8. Passive voice. If you’ve been around the writing-o-sphere for any amount of time, you’ve probably heard it preached to use active voice, not passive (with the exception of certain circumstances). You may suddenly become much slower as you write paragraphs, picking apart your language to make sure you aren’t using passive voice. My word of advice? Don’t. Just write, and clean up the passive voice in the editing if it bothers you.
9. Waiting for inspiration/writer’s block. Oh, the bane of writer’s block! …Right? Not quite. While it can be frustrating, there are numerous ways of getting past writer’s block. If you keep waiting for inspiration, it may or may not come. Often, you just have to sit down and write anyway, even when you don’t feel like it, or the story seems stuck. As Stephen King says, “Amateurs sit and wait for inspiration, the rest of us just get up and go to work.” Don’t wait for the right moment or feeling. Here’s another quote, this time from William Faulkner: “I write when I’m inspired, and I see to it that I’m inspired at nine o’clock every morning.”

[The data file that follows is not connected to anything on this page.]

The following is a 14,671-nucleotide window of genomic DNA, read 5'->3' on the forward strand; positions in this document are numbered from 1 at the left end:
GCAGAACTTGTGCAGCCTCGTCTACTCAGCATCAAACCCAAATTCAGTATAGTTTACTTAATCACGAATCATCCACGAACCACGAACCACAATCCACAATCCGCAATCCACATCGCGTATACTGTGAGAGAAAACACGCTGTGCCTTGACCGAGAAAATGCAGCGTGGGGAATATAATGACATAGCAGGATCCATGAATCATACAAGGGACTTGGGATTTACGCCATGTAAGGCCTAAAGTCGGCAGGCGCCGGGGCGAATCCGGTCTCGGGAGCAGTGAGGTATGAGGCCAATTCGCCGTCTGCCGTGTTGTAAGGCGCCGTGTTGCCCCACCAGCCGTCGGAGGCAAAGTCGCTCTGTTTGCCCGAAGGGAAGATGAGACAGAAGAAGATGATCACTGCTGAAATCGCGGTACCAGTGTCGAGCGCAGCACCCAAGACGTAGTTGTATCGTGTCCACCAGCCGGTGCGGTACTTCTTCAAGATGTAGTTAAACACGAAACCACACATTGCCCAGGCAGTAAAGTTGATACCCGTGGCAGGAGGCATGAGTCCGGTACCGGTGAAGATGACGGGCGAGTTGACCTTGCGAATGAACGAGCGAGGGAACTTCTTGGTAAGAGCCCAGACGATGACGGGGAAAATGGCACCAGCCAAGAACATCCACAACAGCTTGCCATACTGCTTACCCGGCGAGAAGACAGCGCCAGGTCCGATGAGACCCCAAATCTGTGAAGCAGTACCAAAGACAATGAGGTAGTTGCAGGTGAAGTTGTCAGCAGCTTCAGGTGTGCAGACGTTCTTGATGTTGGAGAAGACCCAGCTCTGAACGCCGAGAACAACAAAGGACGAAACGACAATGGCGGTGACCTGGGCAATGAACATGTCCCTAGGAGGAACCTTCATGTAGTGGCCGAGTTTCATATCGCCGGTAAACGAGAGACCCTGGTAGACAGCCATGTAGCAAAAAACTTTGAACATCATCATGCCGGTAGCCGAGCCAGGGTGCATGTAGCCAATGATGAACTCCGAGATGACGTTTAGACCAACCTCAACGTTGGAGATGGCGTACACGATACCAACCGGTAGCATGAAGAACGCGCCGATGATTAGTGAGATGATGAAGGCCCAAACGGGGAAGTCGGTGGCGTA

10. Incorporating a theme. Don’t stress over having to incorporate a specific theme or message into your story. Just write the story as it needs to be told and the theme will unfold naturally. If you force a theme into the story, the plot and characters will suffer. So don’t worry about it. ;) Just write the story.
Bottom line? Just write. Everything else comes later in editing.
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ABOUT THE AUTHOR:
Tialla Rising is a Christian young woman living with her family in the mountains of Arizona. She loves to write and will passionately spend hours long into the night developing her stories. Like most writers, Tialla fills her spare time with reading from her favorite fantasy and mystery genres. A good book, a stormy day, and an iced coffee comprise her favorite moments.
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And don’t forget to check out the other stops on the tour!